Recent Antitrust Developments Underscore Administration’s Focus on Labor Markets

Skadden Publication

Karen M. Lent Tara L. Reinhart Julia K. York Michael A. Lanci Zachary C. Siegler

As the Biden Administration enters its second year, the White House and antitrust enforcers at the Department of Justice (DOJ) and the Federal Trade Commission (FTC) continue to focus on the intersection between antitrust and labor.

President Biden signaled that labor-related antitrust would be an administration priority in July 2021 when he issued a sweeping executive order, “Promoting Competition in the American Economy,” that urged the two antitrust agencies to consider, among other things: amending the merger guidelines to incorporate labor market harms; employing the FTC’s rulemaking authority to curtail the use of employment terms that may limit worker mobility; and revising the 2016 Antitrust Guidance for Human Resource Professionals (2016 HR Guidance) to better protect workers from wage collusion. Since then, antitrust enforcers have been advancing these priorities in both their policy and enforcement efforts.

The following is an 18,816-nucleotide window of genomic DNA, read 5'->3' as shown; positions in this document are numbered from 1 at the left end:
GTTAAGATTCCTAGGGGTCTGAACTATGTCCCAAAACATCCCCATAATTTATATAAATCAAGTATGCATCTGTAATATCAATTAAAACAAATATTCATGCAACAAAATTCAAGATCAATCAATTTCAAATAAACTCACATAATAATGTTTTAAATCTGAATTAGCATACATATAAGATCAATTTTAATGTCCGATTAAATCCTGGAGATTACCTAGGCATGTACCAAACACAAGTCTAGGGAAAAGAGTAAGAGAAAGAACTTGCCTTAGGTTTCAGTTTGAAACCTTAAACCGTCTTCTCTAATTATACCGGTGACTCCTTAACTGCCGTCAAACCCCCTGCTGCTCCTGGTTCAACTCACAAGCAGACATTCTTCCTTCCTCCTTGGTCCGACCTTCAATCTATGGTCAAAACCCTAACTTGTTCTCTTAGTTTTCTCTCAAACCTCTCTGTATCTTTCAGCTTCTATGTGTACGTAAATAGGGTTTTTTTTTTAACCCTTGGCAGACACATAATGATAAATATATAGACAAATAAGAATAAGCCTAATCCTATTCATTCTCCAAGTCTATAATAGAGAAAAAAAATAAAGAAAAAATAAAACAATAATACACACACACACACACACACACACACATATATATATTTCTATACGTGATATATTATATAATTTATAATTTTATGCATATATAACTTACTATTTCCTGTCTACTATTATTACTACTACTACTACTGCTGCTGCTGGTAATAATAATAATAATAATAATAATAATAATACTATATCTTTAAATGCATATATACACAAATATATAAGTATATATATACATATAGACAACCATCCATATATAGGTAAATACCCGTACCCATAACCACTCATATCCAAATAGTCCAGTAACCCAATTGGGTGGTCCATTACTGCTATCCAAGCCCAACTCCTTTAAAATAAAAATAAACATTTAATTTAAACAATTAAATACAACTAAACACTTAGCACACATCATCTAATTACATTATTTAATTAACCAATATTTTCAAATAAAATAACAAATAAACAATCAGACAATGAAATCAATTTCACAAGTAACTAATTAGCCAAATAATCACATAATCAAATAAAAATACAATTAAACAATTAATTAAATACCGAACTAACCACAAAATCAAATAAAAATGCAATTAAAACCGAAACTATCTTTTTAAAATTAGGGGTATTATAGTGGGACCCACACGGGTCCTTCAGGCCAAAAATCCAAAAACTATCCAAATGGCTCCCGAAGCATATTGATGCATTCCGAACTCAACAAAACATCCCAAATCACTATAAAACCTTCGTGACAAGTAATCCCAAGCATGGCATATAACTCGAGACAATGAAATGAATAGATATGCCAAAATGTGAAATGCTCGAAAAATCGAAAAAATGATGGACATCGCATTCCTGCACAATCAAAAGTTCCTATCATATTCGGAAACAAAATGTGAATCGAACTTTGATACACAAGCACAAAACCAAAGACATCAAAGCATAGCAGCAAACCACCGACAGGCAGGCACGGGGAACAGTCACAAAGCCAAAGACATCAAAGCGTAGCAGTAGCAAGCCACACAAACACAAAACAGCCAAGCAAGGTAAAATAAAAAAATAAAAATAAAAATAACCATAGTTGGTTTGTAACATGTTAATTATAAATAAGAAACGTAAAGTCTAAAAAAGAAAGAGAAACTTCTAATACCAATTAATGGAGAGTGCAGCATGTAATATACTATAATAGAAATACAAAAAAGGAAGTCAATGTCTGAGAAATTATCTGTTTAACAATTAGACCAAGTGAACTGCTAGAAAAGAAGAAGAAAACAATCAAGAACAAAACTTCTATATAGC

In December 2021, the agencies hosted a virtual workshop where top officials addressed numerous labor-related antitrust topics. Meanwhile, high-profile indictments and recent pre-trial wins underscore DOJ’s targeting of criminal labor market misconduct. In all, these developments suggest that labor will remain top-of-mind for the antitrust agencies in 2022.

Key Administration Officials Outline Approach to Labor Market Issues

In the December 6-7, 2021, workshop, titled “Making Competition Work: Promoting Competition in Labor Markets,” DOJ, FTC and other administration officials offered a preview of their labor-oriented policy priorities.